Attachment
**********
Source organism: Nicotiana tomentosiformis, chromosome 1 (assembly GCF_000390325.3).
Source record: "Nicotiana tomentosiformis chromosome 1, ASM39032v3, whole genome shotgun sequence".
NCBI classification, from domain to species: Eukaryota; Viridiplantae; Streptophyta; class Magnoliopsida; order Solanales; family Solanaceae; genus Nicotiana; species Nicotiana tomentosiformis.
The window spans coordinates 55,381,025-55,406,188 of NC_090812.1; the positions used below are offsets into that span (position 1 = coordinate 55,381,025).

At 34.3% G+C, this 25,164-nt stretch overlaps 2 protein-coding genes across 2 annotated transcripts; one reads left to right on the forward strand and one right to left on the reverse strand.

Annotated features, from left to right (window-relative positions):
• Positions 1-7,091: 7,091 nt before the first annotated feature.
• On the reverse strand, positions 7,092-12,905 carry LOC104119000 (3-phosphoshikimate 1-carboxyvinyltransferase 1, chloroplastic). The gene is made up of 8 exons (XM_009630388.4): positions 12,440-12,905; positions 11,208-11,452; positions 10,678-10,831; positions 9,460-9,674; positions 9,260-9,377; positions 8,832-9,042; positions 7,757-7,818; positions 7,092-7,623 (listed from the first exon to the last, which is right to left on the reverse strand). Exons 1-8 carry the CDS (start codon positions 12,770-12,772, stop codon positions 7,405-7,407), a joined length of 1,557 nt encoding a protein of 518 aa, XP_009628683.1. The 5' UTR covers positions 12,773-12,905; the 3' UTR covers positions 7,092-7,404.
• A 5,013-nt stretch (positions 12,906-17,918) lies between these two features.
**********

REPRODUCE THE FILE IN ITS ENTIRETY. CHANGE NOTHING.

Source organism: Nicotiana tomentosiformis, chromosome 1 (assembly GCF_000390325.3).
Source record: "Nicotiana tomentosiformis chromosome 1, ASM39032v3, whole genome shotgun sequence".
NCBI classification, from domain to species: Eukaryota; Viridiplantae; Streptophyta; class Magnoliopsida; order Solanales; family Solanaceae; genus Nicotiana; species Nicotiana tomentosiformis.
The window spans coordinates 55,381,025-55,406,188 of NC_090812.1; the positions used below are offsets into that span (position 1 = coordinate 55,381,025).

At 34.3% G+C, this 25,164-nt stretch overlaps 2 protein-coding genes across 2 annotated transcripts; one reads left to right on the forward strand and one right to left on the reverse strand.

Annotated features, from left to right (window-relative positions):
• Positions 1-7,091: 7,091 nt before the first annotated feature.
• On the reverse strand, positions 7,092-12,905 carry LOC104119000 (3-phosphoshikimate 1-carboxyvinyltransferase 1, chloroplastic). The gene is made up of 8 exons (XM_009630388.4): positions 12,440-12,905; positions 11,208-11,452; positions 10,678-10,831; positions 9,460-9,674; positions 9,260-9,377; positions 8,832-9,042; positions 7,757-7,818; positions 7,092-7,623 (listed from the first exon to the last, which is right to left on the reverse strand). Exons 1-8 carry the CDS (start codon positions 12,770-12,772, stop codon positions 7,405-7,407), a joined length of 1,557 nt encoding a protein of 518 aa, XP_009628683.1. The 5' UTR covers positions 12,773-12,905; the 3' UTR covers positions 7,092-7,404.
• A 5,013-nt stretch (positions 12,906-17,918) lies between these two features.